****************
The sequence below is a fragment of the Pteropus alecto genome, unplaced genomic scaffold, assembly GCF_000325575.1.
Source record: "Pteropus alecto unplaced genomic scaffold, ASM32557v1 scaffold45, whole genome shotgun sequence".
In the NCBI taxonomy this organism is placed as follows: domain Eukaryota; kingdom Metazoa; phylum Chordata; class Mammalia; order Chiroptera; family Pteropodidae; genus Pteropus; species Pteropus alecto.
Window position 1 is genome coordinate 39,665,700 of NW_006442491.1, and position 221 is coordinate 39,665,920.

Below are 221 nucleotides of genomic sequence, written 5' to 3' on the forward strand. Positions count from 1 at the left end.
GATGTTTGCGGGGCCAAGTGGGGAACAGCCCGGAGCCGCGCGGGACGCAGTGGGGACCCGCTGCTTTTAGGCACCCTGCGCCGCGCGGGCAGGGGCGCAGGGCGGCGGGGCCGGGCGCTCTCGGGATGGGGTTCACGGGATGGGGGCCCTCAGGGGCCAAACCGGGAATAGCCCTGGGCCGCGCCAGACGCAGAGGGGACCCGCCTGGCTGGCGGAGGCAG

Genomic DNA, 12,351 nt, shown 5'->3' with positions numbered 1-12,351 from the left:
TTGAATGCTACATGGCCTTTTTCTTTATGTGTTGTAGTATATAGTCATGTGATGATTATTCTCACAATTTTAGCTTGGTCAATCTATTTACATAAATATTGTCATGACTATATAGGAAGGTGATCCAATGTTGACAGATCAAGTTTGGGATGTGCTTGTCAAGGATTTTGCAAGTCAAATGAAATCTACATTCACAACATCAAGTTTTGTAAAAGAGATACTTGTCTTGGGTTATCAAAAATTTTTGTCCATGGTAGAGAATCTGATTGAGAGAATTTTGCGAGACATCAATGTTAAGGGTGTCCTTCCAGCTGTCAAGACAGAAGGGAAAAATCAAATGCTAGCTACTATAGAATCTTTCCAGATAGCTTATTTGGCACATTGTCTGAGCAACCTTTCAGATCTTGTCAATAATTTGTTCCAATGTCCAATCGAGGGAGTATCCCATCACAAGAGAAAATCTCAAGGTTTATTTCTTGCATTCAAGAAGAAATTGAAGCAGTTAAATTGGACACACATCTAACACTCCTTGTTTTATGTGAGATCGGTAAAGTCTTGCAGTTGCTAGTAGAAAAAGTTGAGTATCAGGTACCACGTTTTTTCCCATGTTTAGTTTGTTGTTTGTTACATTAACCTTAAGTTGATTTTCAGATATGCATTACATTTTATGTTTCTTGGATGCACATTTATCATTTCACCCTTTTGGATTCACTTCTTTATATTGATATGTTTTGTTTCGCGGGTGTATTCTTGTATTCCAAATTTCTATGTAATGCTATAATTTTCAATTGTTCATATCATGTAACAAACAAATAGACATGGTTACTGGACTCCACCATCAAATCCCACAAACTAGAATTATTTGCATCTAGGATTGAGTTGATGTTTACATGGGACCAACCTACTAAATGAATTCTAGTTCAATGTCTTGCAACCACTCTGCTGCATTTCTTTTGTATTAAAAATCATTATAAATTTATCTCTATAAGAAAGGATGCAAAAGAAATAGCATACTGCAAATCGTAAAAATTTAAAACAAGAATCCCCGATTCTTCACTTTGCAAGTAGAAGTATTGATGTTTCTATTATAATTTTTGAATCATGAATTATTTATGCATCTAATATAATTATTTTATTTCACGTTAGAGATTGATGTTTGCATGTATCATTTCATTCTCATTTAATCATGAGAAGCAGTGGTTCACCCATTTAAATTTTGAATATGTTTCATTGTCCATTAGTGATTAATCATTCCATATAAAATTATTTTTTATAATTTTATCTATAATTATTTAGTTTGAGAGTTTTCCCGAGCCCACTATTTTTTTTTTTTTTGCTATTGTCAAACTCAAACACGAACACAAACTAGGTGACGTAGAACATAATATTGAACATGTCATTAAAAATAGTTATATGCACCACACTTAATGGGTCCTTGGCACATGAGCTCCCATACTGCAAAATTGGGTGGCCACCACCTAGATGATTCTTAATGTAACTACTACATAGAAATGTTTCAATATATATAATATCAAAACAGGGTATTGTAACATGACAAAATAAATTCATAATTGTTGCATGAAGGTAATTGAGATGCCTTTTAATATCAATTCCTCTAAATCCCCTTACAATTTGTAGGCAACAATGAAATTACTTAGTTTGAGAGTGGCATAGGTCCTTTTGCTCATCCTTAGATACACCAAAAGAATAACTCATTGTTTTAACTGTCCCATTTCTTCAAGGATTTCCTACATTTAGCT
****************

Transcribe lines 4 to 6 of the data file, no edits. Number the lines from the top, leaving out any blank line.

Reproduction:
Window position 1 is genome coordinate 39,665,700 of NW_006442491.1, and position 221 is coordinate 39,665,920.

Below are 221 nucleotides of genomic sequence, written 5' to 3' on the forward strand. Positions count from 1 at the left end.
GATGTTTGCGGGGCCAAGTGGGGAACAGCCCGGAGCCGCGCGGGACGCAGTGGGGACCCGCTGCTTTTAGGCACCCTGCGCCGCGCGGGCAGGGGCGCAGGGCGGCGGGGCCGGGCGCTCTCGGGATGGGGTTCACGGGATGGGGGCCCTCAGGGGCCAAACCGGGAATAGCCCTGGGCCGCGCCAGACGCAGAGGGGACCCGCCTGGCTGGCGGAGGCAG